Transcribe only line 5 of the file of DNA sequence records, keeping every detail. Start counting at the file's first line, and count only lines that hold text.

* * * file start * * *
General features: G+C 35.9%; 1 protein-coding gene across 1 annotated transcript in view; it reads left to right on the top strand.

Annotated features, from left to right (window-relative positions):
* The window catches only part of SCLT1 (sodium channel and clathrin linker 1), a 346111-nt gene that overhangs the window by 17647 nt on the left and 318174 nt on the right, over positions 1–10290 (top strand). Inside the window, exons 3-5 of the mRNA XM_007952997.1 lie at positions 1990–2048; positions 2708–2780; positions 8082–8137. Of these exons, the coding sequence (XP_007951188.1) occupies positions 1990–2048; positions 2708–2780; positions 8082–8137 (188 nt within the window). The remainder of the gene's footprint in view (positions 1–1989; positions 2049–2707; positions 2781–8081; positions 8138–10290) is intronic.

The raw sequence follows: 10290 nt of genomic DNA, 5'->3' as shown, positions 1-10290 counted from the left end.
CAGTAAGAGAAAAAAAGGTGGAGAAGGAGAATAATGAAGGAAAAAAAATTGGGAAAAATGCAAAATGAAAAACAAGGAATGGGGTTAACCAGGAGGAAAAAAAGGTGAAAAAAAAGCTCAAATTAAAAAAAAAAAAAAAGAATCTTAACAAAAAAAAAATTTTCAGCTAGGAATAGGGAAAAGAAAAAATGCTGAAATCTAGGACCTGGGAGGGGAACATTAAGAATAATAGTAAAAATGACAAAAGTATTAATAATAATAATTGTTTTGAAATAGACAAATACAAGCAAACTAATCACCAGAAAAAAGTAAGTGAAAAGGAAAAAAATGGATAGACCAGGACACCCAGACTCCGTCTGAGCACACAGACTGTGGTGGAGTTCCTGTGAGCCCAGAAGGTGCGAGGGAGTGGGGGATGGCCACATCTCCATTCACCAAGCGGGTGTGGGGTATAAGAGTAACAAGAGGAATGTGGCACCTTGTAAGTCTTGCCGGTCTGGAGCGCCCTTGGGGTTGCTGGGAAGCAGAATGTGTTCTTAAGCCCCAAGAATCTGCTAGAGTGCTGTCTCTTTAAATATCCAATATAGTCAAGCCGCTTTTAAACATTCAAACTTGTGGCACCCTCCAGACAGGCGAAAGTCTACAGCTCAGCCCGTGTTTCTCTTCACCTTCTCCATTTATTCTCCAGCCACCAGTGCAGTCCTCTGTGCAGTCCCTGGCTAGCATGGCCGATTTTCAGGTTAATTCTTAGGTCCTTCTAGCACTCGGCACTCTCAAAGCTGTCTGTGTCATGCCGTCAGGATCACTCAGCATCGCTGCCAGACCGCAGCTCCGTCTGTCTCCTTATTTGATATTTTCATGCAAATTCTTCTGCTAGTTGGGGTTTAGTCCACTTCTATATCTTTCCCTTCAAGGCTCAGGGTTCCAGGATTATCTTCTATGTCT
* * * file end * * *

CAGTAAGAGAAAAAAAGGTGGAGAAGGAGAATAATGAAGGAAAAAAAATTGGGAAAAATGCAAAATGAAAAACAAGGAATGGGGTTAACCAGGAGGAAAAAAAGGTGAAAAAAAAGCTCAAATTAAAAAAAAAAAAAAAGAATCTTAACAAAAAAAAAATTTTCAGCTAGGAATAGGGAAAAGAAAAAATGCTGAAATCTAGGACCTGGGAGGGGAACATTAAGAATAATAGTAAAAATGACAAAAGTATTAATAATAATAATTGTTTTGAAATAGACAAATACAAGCAAACTAATCACCAGAAAAAAGTAAGTGAAAAGGAAAAAAATGGATAGACCAGGACACCCAGACTCCGTCTGAGCACACAGACTGTGGTGGAGTTCCTGTGAGCCCAGAAGGTGCGAGGGAGTGGGGGATGGCCACATCTCCATTCACCAAGCGGGTGTGGGGTATAAGAGTAACAAGAGGAATGTGGCACCTTGTAAGTCTTGCCGGTCTGGAGCGCCCTTGGGGTTGCTGGGAAGCAGAATGTGTTCTTAAGCCCCAAGAATCTGCTAGAGTGCTGTCTCTTTAAATATCCAATATAGTCAAGCCGCTTTTAAACATTCAAACTTGTGGCACCCTCCAGACAGGCGAAAGTCTACAGCTCAGCCCGTGTTTCTCTTCACCTTCTCCATTTATTCTCCAGCCACCAGTGCAGTCCTCTGTGCAGTCCCTGGCTAGCATGGCCGATTTTCAGGTTAATTCTTAGGTCCTTCTAGCACTCGGCACTCTCAAAGCTGTCTGTGTCATGCCGTCAGGATCACTCAGCATCGCTGCCAGACCGCAGCTCCGTCTGTCTCCTTATTTGATATTTTCATGCAAATTCTTCTGCTAGTTGGGGTTTAGTCCACTTCTATATCTTTCCCTTCAAGGCTCAGGGTTCCAGGATTATCTTCTATGTCT